Re: [Asrg] Adding a spam button to MUAs

"Chris Lewis" <clewis@nortel.com> Wed, 03 February 2010 16:45 UTC

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Date: Wed, 3 Feb 2010 11:45:35 -0500
From: "Chris Lewis" <clewis@nortel.com>
Organization: Nortel
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Subject: Re: [Asrg] Adding a spam button to MUAs
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Alessandro Vesely wrote:
> On 02/Feb/10 19:01, Chris Lewis wrote:

>> I was referring on the _client_ trusting the header its front end would
>> have inserted to indicate where/how to send a report. If we only add
>> these headers at the receiving end, the receiving end zaps all prior
>> instances of the TiS header and inserts its own, and the client knows
>> that the receiving end inserts this header, then there's only the issue
>> of the client roaming somewhere else and getting a forward.
> 
> The receiving end does not /have/ to zap prior instances of the same 
> field.

No, it doesn't technically have to, but it _will_ have to give the 
client a hand in making sure the client doesn't trust bogus/malicious 
ones or ones outside of the receiving site's policies.

Removing the ones it doesn't want the client to respect and/or rewriting 
the ones it does want the client to respect, or simply replacing them 
all with its own is the best way of doing that.

> It filters off any maliciously forged Authentication-Results 
> bearing its own authserv-id, but they wouldn't have provided a 
> different target anyway.

Why not?  Why wouldn't a scammer attempt to divert the recipient's TiS 
buttons to /dev/null, DDOS someone else, or divert complaints away from 
their provider who might zap them?

> In general, a (trusted) report from a client should reach the 
> originating domain, whose operators can make the best use of it, 
> assuming they're honest.

And assuming that meets the recipient server's policies.  As a 
corporate, for example, we must have the final word on what reporting 
our users do and to where.  That will often _not_ be where the sender or 
forwarder is trying to tell the client.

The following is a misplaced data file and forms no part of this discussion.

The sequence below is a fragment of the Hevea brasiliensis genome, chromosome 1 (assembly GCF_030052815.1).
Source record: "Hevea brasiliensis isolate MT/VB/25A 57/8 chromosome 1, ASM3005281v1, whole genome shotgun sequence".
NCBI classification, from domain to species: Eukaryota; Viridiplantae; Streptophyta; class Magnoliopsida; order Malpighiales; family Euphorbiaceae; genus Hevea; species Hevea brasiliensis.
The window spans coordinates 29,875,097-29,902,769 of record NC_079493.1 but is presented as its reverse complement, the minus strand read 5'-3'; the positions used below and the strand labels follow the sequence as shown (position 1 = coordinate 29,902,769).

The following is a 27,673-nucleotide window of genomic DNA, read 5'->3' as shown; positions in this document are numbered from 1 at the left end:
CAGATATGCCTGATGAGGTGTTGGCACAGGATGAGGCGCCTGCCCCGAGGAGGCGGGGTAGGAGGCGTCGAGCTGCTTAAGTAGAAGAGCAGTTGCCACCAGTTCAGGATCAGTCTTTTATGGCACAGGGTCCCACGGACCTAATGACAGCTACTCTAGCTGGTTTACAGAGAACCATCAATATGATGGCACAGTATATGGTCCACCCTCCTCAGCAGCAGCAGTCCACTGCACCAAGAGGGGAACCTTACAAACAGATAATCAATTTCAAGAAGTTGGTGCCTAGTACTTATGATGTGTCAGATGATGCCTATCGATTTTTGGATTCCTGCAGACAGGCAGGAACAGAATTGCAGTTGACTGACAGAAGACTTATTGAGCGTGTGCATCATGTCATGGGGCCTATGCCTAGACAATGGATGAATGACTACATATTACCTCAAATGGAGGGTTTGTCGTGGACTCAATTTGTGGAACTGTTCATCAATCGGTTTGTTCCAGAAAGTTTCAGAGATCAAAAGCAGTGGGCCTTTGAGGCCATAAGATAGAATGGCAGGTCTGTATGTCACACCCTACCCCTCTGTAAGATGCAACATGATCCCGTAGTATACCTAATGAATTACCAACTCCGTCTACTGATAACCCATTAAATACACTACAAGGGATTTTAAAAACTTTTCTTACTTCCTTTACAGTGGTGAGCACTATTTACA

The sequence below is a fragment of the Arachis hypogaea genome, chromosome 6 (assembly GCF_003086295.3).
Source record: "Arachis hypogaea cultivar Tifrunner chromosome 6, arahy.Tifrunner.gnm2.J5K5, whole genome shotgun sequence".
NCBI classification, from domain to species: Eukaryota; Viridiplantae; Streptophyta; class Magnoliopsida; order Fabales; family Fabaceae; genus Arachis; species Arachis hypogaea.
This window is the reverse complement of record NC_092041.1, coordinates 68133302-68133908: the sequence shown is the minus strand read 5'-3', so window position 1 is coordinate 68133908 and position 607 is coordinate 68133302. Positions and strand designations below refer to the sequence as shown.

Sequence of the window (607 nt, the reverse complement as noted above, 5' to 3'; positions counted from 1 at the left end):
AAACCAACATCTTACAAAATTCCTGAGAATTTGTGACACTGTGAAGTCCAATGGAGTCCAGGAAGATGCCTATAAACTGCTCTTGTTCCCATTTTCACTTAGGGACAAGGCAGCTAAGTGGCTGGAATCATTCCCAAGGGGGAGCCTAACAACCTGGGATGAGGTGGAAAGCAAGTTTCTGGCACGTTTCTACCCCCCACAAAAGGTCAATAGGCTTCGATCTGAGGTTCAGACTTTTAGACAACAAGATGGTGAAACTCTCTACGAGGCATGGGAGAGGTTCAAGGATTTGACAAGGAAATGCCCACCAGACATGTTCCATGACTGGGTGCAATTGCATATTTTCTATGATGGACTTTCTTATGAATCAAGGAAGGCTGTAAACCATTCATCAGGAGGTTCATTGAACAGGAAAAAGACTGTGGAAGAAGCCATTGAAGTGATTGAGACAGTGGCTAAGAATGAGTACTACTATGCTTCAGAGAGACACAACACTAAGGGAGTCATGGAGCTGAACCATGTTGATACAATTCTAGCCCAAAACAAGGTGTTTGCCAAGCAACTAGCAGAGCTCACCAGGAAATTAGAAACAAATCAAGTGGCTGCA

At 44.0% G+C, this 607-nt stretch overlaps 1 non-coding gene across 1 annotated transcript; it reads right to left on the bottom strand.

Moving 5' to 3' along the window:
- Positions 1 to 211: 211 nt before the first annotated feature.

For simplicity, you may well want to have the core specification require 
that the receiving MTA makes all the choices at transit time, and 
removes all forwarding instructions that it doesn't agree with.

That means that the client, assuming that the client knows that the 
receiver is doing all the work, doesn't have to do any cryptographic 
verification, and the receiver may not need to either.

> It seems advisable that clients delegate such 
> routing decisions to their servers. The servers, in turn, delegate 
> that to some other trusted operator, unless they have specific 
> arrangements with the reported domain. I tend to consider this 
> indirection a consequence of the MSA/MX design.

The indirection may well be desirable, but you have to ensure that it is 
convenient to do so (in other words, make sure that the client's 
provider's AR handling _know_ what routing decisions they're being asked 
to assess and implement).

> As for tying an MTA to abuse reports handling, I think it is the most 
> convenient choice. The kind of spam that we may be able to control by 
> properly routing ARs does not require the immediateness of HTTP.

The MTA is only essential to abuse report handling insofar as the abuse 
reports may adjust the filters.  It'll be convenient to do the AR 
handling on the MTA in some instances, but in many it will be not a good 
choice.  An specificiationd esign that makes AR handling independent of 
the MTA is a better one.  You can run it co-resident if you wish.  But 
you don't have to.  Making the spec require too much of the MTA function 
would be a mistake in that regard.